Sunday, November 28, 2010

The Original Brussels Sprouts, Courtesy of Trader Joes

I love to see how vegetables actually grow. I can still remember the awe of seeing my first artichoke field in Central California, a huge tuscan kale plant, rice in Japan, or zucchini  and eggplants plants in a farmers market exhibition garden. This time, Trader Joe's brought the brussels sprouts to the store, including their habitat: a stalk. On top of looking picturesque, the stalk was also inexpensive. So, roasted balsamic brussels sprouts, sauteed endives, baby spinach and a handful of cherry tomatoes, all courtesy of Trader Joes, made up today's lunch.

Balsamic roasted brussels sprouts:
cut brussels sprouts off stalk
half, and line on a baking sheet lined with alu foil
salt, pepper, and drizzle with balsamic vinegar and olive oil
roast for about 15-20 min at 375F.

Tuesday, November 23, 2010

Balsamic Vinaigrette

After using the balsamic vinaigrette in many of my salad recipes, it is time that I actually post the recipe. I promise this is the best balsamic vinaigrette ever.

1/4 cup very good, smooth, at least 8 year aged balsamic vinegar (I use Fini or Fiore's Black Cherry Balsamic Vinegar)
1/8 cup excellent extra-virgin olive oil (currently, I used a price-winning Australian olive oil I got at Wholefoods)
1 TB grainy mustard (Maille recommended)
1 TB honey
1 garlic clove, microplaned

Add all ingredients in a vinaigrette bottle (or simply a jar with a tightly closing lid) and shake vigorously. Keep chilled in the fridge, and serve for salad.

Thursday, November 18, 2010

Blog Bites: Feta Spinach Pumpkin Muffins

I cannot believe I have not blogged about them yet; I made them twice already! I favor savory things to sweets any day, and these are now my favorite savory muffins. My local farmers market sells a wonderful, strong feta, as well as fresh spinach and any type of winter squash, and these are the main ingredients. I adapted it slightly from the original recipe from 101Cookbooks, but they are also delightful in their original conception.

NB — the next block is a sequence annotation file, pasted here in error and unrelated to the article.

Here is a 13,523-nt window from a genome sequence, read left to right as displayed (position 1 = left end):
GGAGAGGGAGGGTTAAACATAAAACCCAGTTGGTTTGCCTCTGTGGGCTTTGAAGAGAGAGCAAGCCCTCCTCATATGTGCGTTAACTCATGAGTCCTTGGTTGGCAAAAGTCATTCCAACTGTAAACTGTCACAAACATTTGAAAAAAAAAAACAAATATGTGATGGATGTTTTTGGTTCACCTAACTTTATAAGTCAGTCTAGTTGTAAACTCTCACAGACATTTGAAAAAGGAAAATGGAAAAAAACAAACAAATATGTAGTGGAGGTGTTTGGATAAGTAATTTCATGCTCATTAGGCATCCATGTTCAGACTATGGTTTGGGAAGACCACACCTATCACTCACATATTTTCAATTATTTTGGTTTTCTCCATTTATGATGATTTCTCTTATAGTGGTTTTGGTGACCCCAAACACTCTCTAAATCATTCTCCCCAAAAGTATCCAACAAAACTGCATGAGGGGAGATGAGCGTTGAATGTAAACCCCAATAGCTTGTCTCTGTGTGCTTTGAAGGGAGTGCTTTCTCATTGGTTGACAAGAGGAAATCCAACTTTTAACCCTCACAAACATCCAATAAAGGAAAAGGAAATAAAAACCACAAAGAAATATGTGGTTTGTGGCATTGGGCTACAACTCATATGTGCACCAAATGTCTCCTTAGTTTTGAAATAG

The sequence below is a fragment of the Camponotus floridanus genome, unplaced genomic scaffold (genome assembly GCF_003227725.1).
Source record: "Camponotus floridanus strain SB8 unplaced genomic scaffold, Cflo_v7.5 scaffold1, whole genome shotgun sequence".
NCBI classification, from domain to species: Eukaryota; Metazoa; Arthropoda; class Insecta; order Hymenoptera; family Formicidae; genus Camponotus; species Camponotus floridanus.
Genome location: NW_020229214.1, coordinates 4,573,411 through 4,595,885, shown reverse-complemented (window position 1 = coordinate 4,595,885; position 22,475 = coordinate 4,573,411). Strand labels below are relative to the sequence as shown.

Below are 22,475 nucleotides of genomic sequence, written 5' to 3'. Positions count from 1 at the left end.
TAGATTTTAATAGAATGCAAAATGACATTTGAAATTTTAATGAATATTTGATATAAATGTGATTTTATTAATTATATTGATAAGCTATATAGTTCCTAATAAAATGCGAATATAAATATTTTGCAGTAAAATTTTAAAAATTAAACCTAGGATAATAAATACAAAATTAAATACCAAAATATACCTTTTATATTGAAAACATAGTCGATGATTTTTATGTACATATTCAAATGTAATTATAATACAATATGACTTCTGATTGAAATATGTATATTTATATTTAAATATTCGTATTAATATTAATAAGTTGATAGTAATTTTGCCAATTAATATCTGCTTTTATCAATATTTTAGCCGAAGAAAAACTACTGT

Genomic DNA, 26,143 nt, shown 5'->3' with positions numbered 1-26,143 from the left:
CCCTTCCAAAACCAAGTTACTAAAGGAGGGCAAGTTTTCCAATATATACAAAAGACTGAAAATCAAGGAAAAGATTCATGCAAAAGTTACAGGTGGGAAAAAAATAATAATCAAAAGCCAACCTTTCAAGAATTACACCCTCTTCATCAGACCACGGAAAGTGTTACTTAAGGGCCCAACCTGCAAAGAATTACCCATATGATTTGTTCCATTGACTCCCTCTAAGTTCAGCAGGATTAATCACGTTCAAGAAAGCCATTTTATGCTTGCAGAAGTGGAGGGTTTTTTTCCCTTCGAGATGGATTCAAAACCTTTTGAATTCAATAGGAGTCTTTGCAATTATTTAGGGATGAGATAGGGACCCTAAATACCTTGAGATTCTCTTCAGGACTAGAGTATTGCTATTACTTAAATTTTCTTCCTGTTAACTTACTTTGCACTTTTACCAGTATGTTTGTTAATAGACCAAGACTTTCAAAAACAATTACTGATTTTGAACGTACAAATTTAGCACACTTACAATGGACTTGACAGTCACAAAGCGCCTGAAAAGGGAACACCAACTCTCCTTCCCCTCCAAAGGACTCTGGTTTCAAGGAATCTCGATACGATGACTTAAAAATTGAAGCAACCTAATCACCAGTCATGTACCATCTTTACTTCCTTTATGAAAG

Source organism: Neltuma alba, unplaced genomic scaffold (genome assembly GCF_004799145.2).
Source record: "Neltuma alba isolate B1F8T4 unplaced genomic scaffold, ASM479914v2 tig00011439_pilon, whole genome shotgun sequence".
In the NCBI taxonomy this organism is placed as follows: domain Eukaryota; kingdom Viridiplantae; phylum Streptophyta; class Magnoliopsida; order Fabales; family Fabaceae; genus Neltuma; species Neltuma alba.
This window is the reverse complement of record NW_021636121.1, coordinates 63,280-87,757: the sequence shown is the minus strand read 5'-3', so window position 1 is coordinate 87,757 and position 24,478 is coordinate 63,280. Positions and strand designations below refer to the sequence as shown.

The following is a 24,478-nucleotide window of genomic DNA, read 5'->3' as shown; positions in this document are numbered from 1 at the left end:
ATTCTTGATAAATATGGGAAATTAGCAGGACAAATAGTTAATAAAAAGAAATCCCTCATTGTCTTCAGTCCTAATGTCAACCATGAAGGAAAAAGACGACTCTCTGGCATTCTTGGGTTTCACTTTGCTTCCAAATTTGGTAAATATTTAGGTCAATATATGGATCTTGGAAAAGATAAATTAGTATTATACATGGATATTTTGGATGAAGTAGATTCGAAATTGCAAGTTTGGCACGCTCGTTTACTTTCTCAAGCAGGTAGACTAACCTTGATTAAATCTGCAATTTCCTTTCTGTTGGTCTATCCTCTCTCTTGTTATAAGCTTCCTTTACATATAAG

cooking spray (or butter for the muffin pan)
1 gluck of olive oil
255g cubed butternut squash, cut 1/2-inch cubes (I buy peeled butternut squash, less work)
salt and pepper to taste
1 large handful of fresh baby spinach, chopped
1/4 cup sunflower seeds kernels, roasted, unsalted
100g  cubed feta (full-fat, and best a local product from the farmers market)
2 teaspoons whole-grain mustard
2 large eggs, lightly beaten
180 ml un-flavored almond milk
1 cup allpurpose flour
1 cup quinoa flour
4 teaspoons aluminum free baking powder
1 teaspoon fine-grain sea salt

Preheat oven to 405F / 200C, with rack in the top third. Grease 2 12-hole muffin pans and set aside.

Sprinkle the olive oil, salt and pepper over the cubed squash. Arrange in a single layer on a baking pan and bake for 15 - 25 minutes so that the squash is mostly cooked, but not mushy or dry. Set aside to cool.

In a bowl beat the eggs and almond milk together. Sift the flours and baking powder onto the mix, add in some salt and a generous dose of freshly ground black pepper, and mix until smooth. Fold in gently the spinach, sunflower seeds, feta, and all of the mustard. At last, fold in the baked squash.

Spoon the mixture into the prepared pan, filling each hole 3/4 full. Bake for 15-20 minutes or until the tops and sides of the muffins are golden, and the muffins have set up completely. Let cool for a couple minutes then turn out onto a cooling rack. 

Sunday, November 14, 2010

Radicchio Salad with Grapes, Walnuts and Shaved Parmesan

Sunday mornings often start with tuning into Food TV or the Cooking channel, and sometimes this results in inspirations for a few meals. Today was such a day. The original salad calls for pecorino and pistachios (great idea! but I was out) and blistered grapes, but for me only the combination of radicchio and (raw) grapes stood, with balsamic vinaigrette and toasted walnuts and shaved parmesan. The combination of the crunchy, slightly bitter radicchio, the full-flavored balsamic vinaigrette and the juicy, sweet grapes with the crunch of walnuts is a wonderful combination.